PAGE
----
The Freedom Rock

American Artisans, Featured Article, People, Seasonal
on May 15, 2013
Marti Attoun Ray Sorensen stands by the granite boulder near Menlo, Iowa, that he paints each May to honor U.S. military veterans.

As Ray “Bubba” Sorensen paints the face of a prisoner of war on the side of a 60-ton granite boulder near Menlo, Iowa (pop. 358), visitors quietly watch him work.

Randy Witte, 55, of Rockwell City, Iowa, strides over to the artist and extends his hand. “Thank you, sir,” he tells Sorensen. “Don’t ever stop.”

Witte’s nephew, Sgt. Jon E. Bonnell Jr., was killed in 2007 in Iraq, and Witte was remembering the sacrifices of the 22-year-old Marine and other U.S. military veterans last May as he watched Sorensen paint what has become known as The Freedom Rock.

Sorensen, 32, didn’t set out to create a permanent roadside memorial to veterans in 1999. Just 19 at the time, the budding artist intended to paint a one-time, patriotic tribute after being inspired by the 1998 movie “Saving Private Ryan.” Wanting to express his gratitude to veterans, he painted one side of the boulder with the iconic World War II image of U.S. Marines raising the flag on Iwo Jima. He added the message: “Thank You Veterans for Our Freedom.”

The 12-foot-tall boulder, quarried in the 1960s by Schildberg Construction Co. and parked on their property along state Highway 25, was Sorensen’s choice for a canvas. For decades, he and other students had decorated the rock with sweethearts’ names and assorted graffiti.

But since 1999, the boulder has been a rock-solid tribute to the nation’s veterans by the muralist and graphic artist who operates Sorensen Studios in nearby Greenfield (pop. 1,982) with his photographer-wife Maria, 26. So many veterans urged him to continue painting patriotic scenes on the rock that he decided to make it a Memorial Day tradition.

Early each May, Sorensen covers over the previous year’s mural with white house paint, then devotes hundreds of hours creating new military-themed and patriotic images. Ideas come from historical research and suggestions from friends and fans. Working with a photograph or sketch as a reference, Sorensen uses his paintbrush to outline the scenes on the stone. He steps back frequently to gain perspective of his work.

“Then it’s like a paint-by-number where I fill in the colors and add layers,” says Sorensen, who studied art design at Iowa State University in Ames.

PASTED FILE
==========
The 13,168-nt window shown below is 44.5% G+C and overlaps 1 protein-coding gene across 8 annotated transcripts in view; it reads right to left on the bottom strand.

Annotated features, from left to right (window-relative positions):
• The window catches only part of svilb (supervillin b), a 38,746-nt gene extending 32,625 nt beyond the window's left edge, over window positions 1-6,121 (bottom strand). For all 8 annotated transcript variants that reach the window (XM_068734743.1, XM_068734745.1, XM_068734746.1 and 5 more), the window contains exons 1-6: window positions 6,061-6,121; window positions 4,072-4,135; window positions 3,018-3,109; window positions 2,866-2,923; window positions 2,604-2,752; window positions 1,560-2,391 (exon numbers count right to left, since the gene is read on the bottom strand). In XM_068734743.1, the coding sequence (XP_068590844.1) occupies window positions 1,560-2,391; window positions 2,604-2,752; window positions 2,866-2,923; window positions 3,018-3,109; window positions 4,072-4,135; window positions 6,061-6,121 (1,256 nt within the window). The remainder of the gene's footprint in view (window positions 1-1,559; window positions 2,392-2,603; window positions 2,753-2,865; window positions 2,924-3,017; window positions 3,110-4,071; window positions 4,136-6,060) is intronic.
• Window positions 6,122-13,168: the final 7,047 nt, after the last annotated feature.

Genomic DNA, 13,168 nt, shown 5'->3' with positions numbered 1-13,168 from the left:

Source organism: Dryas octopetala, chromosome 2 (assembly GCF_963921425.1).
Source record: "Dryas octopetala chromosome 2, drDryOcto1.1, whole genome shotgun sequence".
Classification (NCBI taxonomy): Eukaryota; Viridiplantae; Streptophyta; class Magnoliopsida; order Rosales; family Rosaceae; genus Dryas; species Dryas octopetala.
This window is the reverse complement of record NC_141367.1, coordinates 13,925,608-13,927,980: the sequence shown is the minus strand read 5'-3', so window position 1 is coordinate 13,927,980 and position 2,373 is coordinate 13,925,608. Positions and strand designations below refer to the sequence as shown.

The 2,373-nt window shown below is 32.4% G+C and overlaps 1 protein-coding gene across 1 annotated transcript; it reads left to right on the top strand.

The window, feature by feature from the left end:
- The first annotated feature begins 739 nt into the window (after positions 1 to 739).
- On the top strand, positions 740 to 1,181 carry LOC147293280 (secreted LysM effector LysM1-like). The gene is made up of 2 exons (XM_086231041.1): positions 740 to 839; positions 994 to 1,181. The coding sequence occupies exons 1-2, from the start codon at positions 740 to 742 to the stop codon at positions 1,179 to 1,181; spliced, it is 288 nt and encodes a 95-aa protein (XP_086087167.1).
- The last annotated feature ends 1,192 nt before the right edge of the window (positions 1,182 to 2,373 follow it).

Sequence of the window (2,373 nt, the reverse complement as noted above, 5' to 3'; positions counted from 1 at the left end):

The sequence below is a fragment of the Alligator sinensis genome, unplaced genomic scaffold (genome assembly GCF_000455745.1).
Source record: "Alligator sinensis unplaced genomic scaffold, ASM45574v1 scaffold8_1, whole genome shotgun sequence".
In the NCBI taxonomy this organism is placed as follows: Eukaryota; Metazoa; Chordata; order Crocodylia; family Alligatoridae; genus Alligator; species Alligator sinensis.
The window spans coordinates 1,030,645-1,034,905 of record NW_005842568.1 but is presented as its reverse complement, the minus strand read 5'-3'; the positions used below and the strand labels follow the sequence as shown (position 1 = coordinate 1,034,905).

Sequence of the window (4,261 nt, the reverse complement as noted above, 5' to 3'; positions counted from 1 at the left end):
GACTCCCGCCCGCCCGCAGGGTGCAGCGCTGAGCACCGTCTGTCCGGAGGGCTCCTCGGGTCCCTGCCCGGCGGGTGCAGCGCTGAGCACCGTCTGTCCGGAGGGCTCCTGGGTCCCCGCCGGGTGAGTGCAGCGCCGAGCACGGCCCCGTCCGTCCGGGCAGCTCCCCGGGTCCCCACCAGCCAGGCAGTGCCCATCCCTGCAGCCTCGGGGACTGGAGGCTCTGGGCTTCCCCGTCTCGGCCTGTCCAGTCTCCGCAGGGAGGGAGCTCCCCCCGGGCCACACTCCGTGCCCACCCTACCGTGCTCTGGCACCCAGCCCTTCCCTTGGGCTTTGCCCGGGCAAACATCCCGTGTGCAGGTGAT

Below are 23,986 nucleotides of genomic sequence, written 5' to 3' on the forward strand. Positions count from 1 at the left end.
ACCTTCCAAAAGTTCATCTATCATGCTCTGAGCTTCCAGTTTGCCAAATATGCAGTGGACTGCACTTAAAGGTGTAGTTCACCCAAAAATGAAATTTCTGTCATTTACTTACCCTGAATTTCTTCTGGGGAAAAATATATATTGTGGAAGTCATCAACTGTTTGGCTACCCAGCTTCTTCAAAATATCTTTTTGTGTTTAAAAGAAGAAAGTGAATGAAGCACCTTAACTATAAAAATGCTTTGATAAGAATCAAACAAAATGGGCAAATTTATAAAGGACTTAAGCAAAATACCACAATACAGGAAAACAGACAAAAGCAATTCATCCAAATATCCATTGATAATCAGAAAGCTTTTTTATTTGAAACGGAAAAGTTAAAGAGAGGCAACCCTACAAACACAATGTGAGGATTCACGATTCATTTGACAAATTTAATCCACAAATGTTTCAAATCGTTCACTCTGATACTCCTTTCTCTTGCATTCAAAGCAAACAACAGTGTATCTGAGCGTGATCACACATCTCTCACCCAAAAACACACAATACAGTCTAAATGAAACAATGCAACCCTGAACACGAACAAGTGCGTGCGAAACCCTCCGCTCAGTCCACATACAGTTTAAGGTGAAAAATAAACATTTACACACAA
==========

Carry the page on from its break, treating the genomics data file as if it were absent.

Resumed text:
Last year, he painted a portrait of the five Sullivan brothers from Waterloo, Iowa, who served and perished together during World War II aboard the USS Juneau. Other parts of the mural depicted U.S. Navy sailor Taylor Morris, 23, of Cedar Falls, who was severely wounded last year in Afghanistan, and the Tomb of the Unknowns at Arlington (Va.) National Cemetery. A painting of a Vietnam War-era green Huey helicopter is left unchanged each year, except for touchups. Since 2006, the artist has added the ashes of 40 Vietnam veterans to the chopper’s green paint.

“I was working out here and motorcyclists on their way to the Vietnam Veterans Memorial in Washington, D.C., stopped and wanted to scatter the ashes of veterans at the base of The Freedom Rock,” Sorensen recalls. Noting the strong wind, he suggested mixing their ashes into the paint so they could become a permanent part of The Freedom Rock.

Thousands of people visit the boulder each year to pay homage to the nation’s military heroes. A bench, picnic table and information kiosk have been added to the site.

“Anytime I’m near this place, I stop and pay my respects,” says U.S. Army veteran Richard Slack, 53, of Ankeny, Iowa, who served in Iraq in 2003 and 2008. “I reflect a little bit while I’m here. Hopefully, people don’t forget the sacrifices we’re making.”

Sorensen certainly hasn’t forgotten and dreams of finding sponsors so he can paint similar tributes for a Freedom Rock tour across the United States.

“I’ve always had a soft spot for veterans,” says Sorensen, who grew up hearing his mother speak with pride about her brother, Ted Tucker, who served with the U.S. Navy in Vietnam.

“This is my thank-you card to veterans,” Sorensen says, “but it’s ironic because they come here and thank me.”